Is social media making me meaner?

I was chatting with a colleague earlier today and he asked for my input on something he had recently heard. Basically, he suggested that social media is making the population snarkier. The reasoning goes a little like this:

(1) If we assume that the reason most people post status updates, comments, Tweets, etc. is to get attention, and

(2) If we assume that snarkiness is more likely to get attention than otherwise banal posts, then

(3) Logically, people should be increasing the snarkiness of their postings.

Since I am rather obsessed with observing these media outlets, my friend asked if I had noticed this. And I had to really think about it. The logic does have a degree of face validity. It makes me think of Generation Me, a book I bought a year or two ago that I still haven’t read (I’ve been busy!). The book looks at people born after about 1970: a generation of people who are more self-absorbed and have less respect for others than their forebears. For the me generation, it often is about “me, me, me,” and social media support the projection–and sometimes shouting–of that individual’s identity throughout the world.

Look at Twitter. I will admit I am an avid user, and I use it for a variety of purposes, from keeping in touch with friends to posting news links to venting frustration (in 140 characters or less!). But if we break Twitter down to its most basic question–What are you doing?–it perpetuates the idea of me! Me! ME! The same can be said of Facebook status updates, which can be updated innumerable times a day if one so chooses.

But moving back to the question at hand, I have a hard time believing that social media are reshaping users’ identity in such a way as to make them snarkier, meaner, or posting solely to get attention. Obviously, these sites let users play with identity in a way that is more difficult–or even impossible–in an offline interaction. But why be mean to a friend on these sites when they know where you live? With Facebook at least, a key difference in these interactions from more anonymous sites is that the vast majority of Facebook “friends” constitute pre-existing offline relationships (see Ellison, Steinfield, & Lampe, 2007 for empirical support).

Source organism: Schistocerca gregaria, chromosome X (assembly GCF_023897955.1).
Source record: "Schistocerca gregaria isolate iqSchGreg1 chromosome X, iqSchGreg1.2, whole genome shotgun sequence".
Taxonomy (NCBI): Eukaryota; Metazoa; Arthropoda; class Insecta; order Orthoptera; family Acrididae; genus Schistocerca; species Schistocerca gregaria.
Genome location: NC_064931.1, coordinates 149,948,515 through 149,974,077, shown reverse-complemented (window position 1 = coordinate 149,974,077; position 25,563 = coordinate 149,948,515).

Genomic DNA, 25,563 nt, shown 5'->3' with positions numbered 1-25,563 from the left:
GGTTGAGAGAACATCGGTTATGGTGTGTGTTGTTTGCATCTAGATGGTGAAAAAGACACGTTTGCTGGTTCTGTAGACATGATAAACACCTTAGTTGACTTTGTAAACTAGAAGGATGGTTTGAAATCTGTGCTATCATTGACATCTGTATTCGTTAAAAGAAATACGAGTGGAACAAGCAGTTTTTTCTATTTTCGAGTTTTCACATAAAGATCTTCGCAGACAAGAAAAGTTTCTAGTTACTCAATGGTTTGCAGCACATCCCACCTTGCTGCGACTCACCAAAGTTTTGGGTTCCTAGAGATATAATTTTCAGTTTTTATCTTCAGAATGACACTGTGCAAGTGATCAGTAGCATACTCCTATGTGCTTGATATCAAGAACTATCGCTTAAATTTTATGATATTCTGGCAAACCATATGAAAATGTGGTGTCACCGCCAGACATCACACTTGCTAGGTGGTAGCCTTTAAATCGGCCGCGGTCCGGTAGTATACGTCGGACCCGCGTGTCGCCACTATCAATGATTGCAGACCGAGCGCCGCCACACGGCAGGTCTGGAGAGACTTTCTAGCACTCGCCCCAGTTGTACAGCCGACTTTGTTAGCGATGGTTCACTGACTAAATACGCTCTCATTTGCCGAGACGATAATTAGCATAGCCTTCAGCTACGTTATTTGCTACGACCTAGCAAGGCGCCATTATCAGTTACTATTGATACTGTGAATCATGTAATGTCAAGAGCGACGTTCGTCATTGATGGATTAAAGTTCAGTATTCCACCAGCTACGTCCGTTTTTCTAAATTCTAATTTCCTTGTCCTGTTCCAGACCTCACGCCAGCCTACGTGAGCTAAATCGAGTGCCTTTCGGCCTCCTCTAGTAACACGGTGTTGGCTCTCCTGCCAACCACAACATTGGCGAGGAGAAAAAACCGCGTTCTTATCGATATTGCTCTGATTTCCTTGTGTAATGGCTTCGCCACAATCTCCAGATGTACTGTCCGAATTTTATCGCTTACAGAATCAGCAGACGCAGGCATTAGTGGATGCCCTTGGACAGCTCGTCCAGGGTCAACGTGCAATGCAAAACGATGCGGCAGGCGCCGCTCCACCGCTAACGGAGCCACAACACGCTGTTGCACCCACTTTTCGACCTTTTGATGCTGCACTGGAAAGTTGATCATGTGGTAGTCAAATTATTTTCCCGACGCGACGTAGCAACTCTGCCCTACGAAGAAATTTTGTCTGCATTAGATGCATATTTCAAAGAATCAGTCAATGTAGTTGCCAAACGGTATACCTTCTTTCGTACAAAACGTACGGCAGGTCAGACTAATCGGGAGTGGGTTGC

We can also look to other forms of media as introducing snarkiness into our daily lives. The two examples that pop to mind immediately as homes of snarky content are someecards and lolcats. So then, the question becomes: are sites like these a response to increasing snarkiness or are they making snarkiness more acceptable? Or both?

For me, the most basic question I come to is, Is snarkiness even a problem? I am about as snarky as a person can be, but I generally constrain my snarkiness in such a way as to make it clear that it is a part of my sense of humor and not a comment to be taken seriously. I also find myself evaluating my relationship to the individual before commenting on a photo or status update or responding to a tweet, and the snarkiness only comes out when I know the person will appreciate (or at least understand) the joke. But do I do it to draw attention to myself? Without probing too deeply into my subconscious, I would say not really.